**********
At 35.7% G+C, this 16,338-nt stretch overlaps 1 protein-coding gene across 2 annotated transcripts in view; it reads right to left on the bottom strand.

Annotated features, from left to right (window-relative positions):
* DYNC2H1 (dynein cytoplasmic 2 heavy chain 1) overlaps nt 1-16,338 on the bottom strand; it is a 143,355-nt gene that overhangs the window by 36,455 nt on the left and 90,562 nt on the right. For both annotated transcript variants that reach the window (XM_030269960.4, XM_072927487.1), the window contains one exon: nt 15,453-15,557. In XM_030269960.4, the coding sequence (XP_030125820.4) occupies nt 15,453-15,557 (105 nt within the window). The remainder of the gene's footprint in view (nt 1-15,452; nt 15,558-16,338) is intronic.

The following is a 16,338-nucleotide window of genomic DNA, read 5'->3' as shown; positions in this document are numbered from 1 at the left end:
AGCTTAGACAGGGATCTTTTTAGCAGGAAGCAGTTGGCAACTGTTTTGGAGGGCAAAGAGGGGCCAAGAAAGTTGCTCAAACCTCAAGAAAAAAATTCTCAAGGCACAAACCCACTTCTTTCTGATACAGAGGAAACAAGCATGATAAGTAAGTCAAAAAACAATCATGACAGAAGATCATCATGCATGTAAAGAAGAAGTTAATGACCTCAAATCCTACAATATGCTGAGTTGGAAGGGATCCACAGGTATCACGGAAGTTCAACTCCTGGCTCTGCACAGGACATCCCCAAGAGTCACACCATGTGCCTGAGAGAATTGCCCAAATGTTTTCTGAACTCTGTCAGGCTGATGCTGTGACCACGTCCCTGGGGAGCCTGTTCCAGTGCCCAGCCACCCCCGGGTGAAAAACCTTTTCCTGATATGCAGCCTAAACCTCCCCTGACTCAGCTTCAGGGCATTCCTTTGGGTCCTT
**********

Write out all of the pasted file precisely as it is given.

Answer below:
At 35.7% G+C, this 16,338-nt stretch overlaps 1 protein-coding gene across 2 annotated transcripts in view; it reads right to left on the bottom strand.

Annotated features, from left to right (window-relative positions):
* DYNC2H1 (dynein cytoplasmic 2 heavy chain 1) overlaps nt 1-16,338 on the bottom strand; it is a 143,355-nt gene that overhangs the window by 36,455 nt on the left and 90,562 nt on the right. For both annotated transcript variants that reach the window (XM_030269960.4, XM_072927487.1), the window contains one exon: nt 15,453-15,557. In XM_030269960.4, the coding sequence (XP_030125820.4) occupies nt 15,453-15,557 (105 nt within the window). The remainder of the gene's footprint in view (nt 1-15,452; nt 15,558-16,338) is intronic.

The following is a 16,338-nucleotide window of genomic DNA, read 5'->3' as shown; positions in this document are numbered from 1 at the left end:
AGCTTAGACAGGGATCTTTTTAGCAGGAAGCAGTTGGCAACTGTTTTGGAGGGCAAAGAGGGGCCAAGAAAGTTGCTCAAACCTCAAGAAAAAAATTCTCAAGGCACAAACCCACTTCTTTCTGATACAGAGGAAACAAGCATGATAAGTAAGTCAAAAAACAATCATGACAGAAGATCATCATGCATGTAAAGAAGAAGTTAATGACCTCAAATCCTACAATATGCTGAGTTGGAAGGGATCCACAGGTATCACGGAAGTTCAACTCCTGGCTCTGCACAGGACATCCCCAAGAGTCACACCATGTGCCTGAGAGAATTGCCCAAATGTTTTCTGAACTCTGTCAGGCTGATGCTGTGACCACGTCCCTGGGGAGCCTGTTCCAGTGCCCAGCCACCCCCGGGTGAAAAACCTTTTCCTGATATGCAGCCTAAACCTCCCCTGACTCAGCTTCAGGGCATTCCTTTGGGTCCTT